Dividing Military Retired Pay Benefits In Divorce

military retirement divorce

Dividing Military Retired Pay Benefits In Divorce

military retirement divorce

The Uniformed Services Former Spouses’ Protection Act (USFSPA) was passed by Congress in 1982, specifically to give a state court the authority to treat military retired pay as marital property and divide it between the spouses. This legislation was in direct response to the preceding year’s U.S. Supreme Court decision in McCarty v. McCarty, wherein the court precluded state courts from dividing military retired pay as an asset of the marriage.

While military retired pay is not divisible using a Qualified Domestic Relations Order  (“QDRO”), it is divisible using a Military Retired Pay Division Order.

The Defense Finance and Accounting Service (“DFAS”) has very specific rules about how and when military retirement pay can be divided.  For a division of retired pay as a property award to be enforceable under the USFSPA, the former spouse must have been married to the service member for at least 10 years, and during that time the service member must have performed at least 10 years of creditable service. This is referred to as the 10/10 requirement.

In addition, no more than 50% of retired pay can be awarded as marital property. Because the DFAS has very specific requirements relative to division of military retired pay, it is important that the parties understand these technical requirements early on. There are many ways that a former spouse can lose his or her right to division of retired military pay, so relying on an expert in this unique area is very important.

Military Retirement Divorce

Source: Dividing Military Retired Pay Benefits In Divorce | Robert Hetsler,J.D. CPA,CVA,CFF,FCPA,MAFF,CMAP,PFP | LinkedIn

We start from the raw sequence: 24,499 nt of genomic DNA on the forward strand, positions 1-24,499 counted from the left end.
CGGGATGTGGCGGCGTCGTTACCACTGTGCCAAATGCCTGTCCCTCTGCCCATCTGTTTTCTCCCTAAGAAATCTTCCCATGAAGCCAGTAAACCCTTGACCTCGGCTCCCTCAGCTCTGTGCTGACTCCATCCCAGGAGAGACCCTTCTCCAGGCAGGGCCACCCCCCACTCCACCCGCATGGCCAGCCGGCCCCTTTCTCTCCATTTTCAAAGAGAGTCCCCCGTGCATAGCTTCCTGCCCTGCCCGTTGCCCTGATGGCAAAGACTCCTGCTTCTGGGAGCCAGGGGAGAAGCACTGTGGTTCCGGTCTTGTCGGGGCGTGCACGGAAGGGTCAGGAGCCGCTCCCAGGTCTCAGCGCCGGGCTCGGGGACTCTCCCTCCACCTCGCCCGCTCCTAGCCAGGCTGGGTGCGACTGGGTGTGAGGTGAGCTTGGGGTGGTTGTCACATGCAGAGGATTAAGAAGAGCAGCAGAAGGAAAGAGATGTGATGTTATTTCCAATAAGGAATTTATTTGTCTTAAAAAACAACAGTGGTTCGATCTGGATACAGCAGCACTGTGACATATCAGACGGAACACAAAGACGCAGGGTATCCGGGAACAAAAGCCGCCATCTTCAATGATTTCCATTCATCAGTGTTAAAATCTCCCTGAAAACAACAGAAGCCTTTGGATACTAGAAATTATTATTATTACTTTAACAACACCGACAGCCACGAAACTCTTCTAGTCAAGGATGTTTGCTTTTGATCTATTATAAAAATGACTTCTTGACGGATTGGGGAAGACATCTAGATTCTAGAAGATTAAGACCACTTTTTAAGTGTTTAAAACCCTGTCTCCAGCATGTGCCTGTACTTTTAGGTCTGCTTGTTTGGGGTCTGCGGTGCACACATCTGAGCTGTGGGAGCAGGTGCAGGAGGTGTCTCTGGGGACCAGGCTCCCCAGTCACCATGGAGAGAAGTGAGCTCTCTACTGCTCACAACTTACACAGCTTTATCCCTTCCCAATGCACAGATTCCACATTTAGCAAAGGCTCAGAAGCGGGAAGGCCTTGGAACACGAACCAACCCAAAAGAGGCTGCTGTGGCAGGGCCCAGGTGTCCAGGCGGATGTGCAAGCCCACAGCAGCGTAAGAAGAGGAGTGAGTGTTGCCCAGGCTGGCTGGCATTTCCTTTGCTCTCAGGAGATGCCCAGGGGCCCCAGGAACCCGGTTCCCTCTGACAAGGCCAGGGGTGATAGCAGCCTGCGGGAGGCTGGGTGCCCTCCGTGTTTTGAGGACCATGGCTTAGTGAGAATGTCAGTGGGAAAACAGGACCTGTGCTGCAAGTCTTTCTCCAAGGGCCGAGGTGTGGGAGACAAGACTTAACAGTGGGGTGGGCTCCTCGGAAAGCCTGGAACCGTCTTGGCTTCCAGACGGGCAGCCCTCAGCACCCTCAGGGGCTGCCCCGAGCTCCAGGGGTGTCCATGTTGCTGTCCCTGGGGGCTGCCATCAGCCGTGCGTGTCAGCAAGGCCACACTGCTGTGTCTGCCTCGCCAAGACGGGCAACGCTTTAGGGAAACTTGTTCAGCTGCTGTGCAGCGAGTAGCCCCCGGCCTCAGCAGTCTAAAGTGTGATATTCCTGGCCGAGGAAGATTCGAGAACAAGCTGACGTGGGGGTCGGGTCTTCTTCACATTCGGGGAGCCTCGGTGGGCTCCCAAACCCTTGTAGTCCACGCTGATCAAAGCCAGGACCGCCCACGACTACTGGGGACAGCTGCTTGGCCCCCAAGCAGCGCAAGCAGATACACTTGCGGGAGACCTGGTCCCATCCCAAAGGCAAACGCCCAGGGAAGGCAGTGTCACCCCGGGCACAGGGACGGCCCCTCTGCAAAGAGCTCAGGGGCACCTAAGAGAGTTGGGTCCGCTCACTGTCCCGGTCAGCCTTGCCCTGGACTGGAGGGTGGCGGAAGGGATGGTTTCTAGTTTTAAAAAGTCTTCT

Dealing with Divorce

dealing with divorce

Dealing with Divorce
dealing with divorceDivorce can be a lengthy process that may strain your finances and leave you feeling out of control. But with the right preparation, you can protect your interests, take charge of your future, and save yourself time and money. You certainly never expected divorce when you cut the wedding cake–you and your spouse planned on spending the rest of your lives together. Unfortunately, the fairy tale didn’t work out, and you’re headed for a divorce. So where do you begin?

First things first: should you hire an attorney?

There’s no legal requirement that you hire an attorney when divorcing. In fact, going it alone may be a sensible option if you’re young and have been married only a short time, are childless, and have few assets. However, most divorcing couples hire attorneys to better protect their interests, even though doing so can be expensive. Divorce attorneys typically charge hourly rates and require you to submit retainers (lump sums) up front. The charges will depend on the complexity of the case, the reputation and experience of the divorce attorney, and your geographic location.

You should know that if you’re a homemaker or earn less income than your spouse, it’s still possible to obtain legal representation. You can submit a motion to the court, asking a judge to order your spouse to pay for your attorney’s fees.